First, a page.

retention constraint "custody accepted" and all of the nodes in
       the minimum reception group of the endpoint selected for
       forwarding are known to be unable to send bundles back to this
       node, then the reason code on this bundle forwarding status
       report must be "forwarded over unidirectional link"; otherwise,
       the reason code must be "no additional information".
  • The bundle's "Forward pending" retention constraint must be

removed.

5.4.1. Forwarding Contraindicated

 The steps in responding to contraindication of forwarding for some
 reason are:
 Step 1:   The bundle protocol agent must determine whether or not to
    declare failure in forwarding the bundle for this reason.  Note:
    this decision is likely to be influenced by the reason for which
    forwarding is contraindicated.

Scott & Burleigh Experimental [Page 28] RFC 5050 Bundle Protocol Specification November 2007

 Step 2:   If forwarding failure is declared, then the Forwarding
    Failed procedure defined in Section 5.4.2 must be followed.
    Otherwise, (a) if the bundle's custody transfer requested flag (in
    the bundle processing flags field) is set to 1, then the custody
    transfer procedure defined in Section 5.10 must be followed; (b)
    when -- at some future time - the forwarding of this bundle ceases
    to be contraindicated, processing proceeds from Step 5 of
    Section 5.4.

5.4.2. Forwarding Failed

 The steps in responding to a declaration of forwarding failure for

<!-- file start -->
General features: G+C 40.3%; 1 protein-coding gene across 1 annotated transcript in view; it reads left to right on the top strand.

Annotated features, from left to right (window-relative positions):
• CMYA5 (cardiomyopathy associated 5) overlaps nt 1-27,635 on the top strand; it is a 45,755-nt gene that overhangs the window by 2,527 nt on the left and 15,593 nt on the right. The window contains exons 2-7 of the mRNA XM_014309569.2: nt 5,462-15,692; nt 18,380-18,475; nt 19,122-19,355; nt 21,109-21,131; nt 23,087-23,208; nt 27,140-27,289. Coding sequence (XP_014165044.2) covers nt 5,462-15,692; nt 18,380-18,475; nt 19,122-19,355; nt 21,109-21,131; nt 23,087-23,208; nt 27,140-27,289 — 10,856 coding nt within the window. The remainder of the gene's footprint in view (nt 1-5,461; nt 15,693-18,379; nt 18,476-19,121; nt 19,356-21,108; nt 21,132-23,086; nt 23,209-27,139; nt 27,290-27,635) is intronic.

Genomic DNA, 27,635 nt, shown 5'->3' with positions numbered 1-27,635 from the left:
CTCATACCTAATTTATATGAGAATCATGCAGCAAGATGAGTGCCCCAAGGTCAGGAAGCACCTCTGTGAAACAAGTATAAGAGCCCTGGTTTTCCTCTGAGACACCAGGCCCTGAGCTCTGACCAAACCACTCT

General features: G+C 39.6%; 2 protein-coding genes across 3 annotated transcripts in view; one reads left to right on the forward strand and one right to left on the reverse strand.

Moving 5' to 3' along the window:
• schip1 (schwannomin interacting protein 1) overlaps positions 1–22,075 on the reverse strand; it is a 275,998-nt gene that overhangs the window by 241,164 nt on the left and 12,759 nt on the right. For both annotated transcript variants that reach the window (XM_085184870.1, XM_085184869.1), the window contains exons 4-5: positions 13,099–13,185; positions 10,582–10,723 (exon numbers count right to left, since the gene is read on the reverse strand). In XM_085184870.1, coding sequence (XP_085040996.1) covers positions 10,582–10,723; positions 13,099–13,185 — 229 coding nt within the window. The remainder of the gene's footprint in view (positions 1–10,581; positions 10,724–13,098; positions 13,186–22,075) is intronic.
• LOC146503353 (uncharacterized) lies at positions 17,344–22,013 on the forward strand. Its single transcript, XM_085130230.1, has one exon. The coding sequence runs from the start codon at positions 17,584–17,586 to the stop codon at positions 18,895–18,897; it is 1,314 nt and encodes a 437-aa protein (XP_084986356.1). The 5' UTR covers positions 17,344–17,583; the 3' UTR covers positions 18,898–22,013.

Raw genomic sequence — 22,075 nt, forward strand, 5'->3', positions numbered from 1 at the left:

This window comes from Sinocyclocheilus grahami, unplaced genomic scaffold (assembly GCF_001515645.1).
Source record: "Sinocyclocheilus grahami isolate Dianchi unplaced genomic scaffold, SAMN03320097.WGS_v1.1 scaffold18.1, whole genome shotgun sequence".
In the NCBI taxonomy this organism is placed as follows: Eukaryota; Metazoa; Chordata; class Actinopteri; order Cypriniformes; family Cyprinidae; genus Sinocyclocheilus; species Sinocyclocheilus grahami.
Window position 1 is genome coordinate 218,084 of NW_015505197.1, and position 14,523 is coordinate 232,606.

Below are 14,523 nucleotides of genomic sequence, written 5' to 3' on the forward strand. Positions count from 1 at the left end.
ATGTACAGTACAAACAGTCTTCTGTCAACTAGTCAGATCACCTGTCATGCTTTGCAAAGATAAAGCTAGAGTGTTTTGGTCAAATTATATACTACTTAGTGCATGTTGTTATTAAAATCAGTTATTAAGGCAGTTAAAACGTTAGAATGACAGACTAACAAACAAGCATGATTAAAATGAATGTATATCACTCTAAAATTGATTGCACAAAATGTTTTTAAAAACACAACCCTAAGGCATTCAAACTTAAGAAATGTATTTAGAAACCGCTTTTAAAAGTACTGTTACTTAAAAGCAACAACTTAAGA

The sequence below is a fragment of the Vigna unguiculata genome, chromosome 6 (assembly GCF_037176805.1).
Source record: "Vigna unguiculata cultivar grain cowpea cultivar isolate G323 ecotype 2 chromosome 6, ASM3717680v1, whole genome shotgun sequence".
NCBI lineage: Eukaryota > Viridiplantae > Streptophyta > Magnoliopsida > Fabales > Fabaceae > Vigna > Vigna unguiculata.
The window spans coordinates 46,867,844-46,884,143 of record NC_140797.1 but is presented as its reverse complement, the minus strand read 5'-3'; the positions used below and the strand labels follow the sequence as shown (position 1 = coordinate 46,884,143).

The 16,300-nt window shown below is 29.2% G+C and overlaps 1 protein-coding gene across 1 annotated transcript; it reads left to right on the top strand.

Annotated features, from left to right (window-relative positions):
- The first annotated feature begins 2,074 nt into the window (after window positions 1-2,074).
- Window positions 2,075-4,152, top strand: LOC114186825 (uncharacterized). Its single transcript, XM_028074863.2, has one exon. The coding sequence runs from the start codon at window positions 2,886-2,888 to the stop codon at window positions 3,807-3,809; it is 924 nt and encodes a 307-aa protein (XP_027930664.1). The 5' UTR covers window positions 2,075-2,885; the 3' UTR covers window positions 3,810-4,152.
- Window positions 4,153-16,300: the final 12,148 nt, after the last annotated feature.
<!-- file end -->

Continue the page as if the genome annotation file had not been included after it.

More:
some reason are:
 Step 1:   If the bundle's custody transfer requested flag (in the
    bundle processing flags field) is set to 1, custody transfer
    failure must be handled.  Procedures for handling failure of
    custody transfer for a bundle whose destination is not a singleton
    endpoint are not defined in this specification.  For a bundle
    whose destination is a singleton endpoint, the bundle protocol
    agent must handle the custody transfer failure by generating a
    "Failed" custody signal for the bundle, destined for the bundle's
    current custodian; the custody signal must contain a reason code
    corresponding to the reason for which forwarding was determined to
    be contraindicated.  (Note that discarding the bundle will not
    delete it from the network, since the current custodian still has
    a copy.)
 Step 2:   If the bundle's destination endpoint is an endpoint of
    which the node is a member, then the bundle's "Forward pending"